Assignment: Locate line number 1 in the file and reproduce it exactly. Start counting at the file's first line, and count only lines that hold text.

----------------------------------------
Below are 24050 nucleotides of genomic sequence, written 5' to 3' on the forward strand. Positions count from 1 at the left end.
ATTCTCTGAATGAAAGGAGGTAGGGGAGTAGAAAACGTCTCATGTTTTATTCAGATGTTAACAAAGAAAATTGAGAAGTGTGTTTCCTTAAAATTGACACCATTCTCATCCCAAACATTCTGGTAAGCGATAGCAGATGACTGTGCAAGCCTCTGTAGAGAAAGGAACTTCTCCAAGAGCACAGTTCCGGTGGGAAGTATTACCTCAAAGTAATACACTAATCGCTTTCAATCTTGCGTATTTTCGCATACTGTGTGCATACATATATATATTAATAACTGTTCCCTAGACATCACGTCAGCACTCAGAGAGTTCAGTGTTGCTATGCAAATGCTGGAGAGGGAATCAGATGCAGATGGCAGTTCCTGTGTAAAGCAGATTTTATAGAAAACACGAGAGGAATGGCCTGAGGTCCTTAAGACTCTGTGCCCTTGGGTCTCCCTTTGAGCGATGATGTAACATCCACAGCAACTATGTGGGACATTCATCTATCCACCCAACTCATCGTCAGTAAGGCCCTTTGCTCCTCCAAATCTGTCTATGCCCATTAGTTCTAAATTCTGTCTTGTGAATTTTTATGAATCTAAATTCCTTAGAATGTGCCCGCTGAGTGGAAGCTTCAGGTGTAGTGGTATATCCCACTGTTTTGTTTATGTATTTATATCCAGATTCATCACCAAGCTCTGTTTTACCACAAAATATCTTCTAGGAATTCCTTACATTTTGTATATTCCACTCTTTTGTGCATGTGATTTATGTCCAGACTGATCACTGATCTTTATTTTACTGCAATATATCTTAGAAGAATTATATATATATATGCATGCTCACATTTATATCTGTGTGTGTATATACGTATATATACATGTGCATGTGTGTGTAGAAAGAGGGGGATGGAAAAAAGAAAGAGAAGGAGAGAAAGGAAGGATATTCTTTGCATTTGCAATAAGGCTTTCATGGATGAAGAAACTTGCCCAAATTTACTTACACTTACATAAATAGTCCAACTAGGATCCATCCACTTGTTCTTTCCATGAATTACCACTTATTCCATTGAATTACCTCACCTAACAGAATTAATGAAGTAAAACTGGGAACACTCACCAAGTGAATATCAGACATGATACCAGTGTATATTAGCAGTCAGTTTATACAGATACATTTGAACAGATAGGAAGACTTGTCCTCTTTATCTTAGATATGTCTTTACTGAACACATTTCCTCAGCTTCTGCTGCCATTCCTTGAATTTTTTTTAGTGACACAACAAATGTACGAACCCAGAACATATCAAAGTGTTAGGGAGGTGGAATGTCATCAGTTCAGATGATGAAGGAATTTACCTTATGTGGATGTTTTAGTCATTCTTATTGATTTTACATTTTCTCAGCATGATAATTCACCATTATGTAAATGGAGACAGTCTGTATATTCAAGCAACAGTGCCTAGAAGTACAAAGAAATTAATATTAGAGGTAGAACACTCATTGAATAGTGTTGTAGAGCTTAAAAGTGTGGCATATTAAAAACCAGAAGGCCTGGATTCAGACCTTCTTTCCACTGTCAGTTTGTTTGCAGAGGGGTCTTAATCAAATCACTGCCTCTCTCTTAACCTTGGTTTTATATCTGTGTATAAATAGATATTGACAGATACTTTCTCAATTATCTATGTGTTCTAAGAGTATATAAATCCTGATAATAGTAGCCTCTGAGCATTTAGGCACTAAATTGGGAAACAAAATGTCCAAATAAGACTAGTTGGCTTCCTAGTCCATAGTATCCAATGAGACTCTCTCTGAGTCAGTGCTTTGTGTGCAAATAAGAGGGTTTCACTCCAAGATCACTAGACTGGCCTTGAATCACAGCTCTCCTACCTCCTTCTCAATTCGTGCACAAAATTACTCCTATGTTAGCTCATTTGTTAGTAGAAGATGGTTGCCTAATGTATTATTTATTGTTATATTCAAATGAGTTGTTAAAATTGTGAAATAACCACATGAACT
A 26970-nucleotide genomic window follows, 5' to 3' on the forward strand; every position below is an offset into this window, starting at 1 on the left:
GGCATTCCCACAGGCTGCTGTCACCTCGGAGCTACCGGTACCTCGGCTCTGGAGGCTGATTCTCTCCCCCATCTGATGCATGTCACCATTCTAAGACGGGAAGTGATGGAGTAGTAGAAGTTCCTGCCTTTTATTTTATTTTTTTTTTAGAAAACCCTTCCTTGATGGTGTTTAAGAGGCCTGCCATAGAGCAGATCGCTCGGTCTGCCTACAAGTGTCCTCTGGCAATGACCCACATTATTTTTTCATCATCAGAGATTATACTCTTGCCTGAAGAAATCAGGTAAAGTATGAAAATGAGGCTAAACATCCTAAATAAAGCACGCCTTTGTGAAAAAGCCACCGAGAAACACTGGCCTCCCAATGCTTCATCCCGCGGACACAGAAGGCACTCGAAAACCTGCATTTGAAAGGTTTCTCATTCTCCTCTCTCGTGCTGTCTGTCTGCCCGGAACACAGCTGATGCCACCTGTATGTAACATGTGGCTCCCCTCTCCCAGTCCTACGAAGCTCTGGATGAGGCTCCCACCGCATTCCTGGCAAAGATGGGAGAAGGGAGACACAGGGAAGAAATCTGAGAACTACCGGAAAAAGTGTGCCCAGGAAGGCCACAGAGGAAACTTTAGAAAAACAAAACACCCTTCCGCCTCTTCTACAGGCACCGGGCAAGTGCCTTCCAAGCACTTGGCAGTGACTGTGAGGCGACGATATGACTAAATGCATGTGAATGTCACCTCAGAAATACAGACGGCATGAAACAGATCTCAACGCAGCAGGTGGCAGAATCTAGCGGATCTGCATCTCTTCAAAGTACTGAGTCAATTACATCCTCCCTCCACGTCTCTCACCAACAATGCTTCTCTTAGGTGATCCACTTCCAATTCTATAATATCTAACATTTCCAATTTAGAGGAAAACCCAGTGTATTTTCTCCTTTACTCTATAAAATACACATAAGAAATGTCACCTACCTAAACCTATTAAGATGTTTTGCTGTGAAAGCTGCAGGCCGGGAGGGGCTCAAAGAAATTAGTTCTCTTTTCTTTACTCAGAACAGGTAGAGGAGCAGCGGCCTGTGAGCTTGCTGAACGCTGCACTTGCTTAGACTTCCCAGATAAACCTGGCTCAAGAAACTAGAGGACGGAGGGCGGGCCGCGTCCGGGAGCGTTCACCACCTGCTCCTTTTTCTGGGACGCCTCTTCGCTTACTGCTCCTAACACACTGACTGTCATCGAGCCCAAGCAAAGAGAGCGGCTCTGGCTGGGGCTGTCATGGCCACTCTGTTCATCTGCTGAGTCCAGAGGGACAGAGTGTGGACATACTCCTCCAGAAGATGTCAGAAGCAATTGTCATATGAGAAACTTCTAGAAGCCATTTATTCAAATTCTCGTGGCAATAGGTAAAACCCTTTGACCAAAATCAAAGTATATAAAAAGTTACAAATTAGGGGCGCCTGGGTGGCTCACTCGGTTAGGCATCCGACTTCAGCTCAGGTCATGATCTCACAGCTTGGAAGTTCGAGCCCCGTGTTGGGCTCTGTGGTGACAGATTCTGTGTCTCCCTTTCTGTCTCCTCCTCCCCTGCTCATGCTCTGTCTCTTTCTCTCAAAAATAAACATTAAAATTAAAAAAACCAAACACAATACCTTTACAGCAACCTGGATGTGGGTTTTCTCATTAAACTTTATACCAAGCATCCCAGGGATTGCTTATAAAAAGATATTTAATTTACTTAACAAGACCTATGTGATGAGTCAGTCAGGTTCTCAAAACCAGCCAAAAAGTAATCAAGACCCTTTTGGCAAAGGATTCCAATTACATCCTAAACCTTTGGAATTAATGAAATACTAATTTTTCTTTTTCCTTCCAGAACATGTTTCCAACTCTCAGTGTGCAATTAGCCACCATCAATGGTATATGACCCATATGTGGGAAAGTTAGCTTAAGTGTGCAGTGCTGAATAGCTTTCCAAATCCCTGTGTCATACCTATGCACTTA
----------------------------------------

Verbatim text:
Below are 24050 nucleotides of genomic sequence, written 5' to 3' on the forward strand. Positions count from 1 at the left end.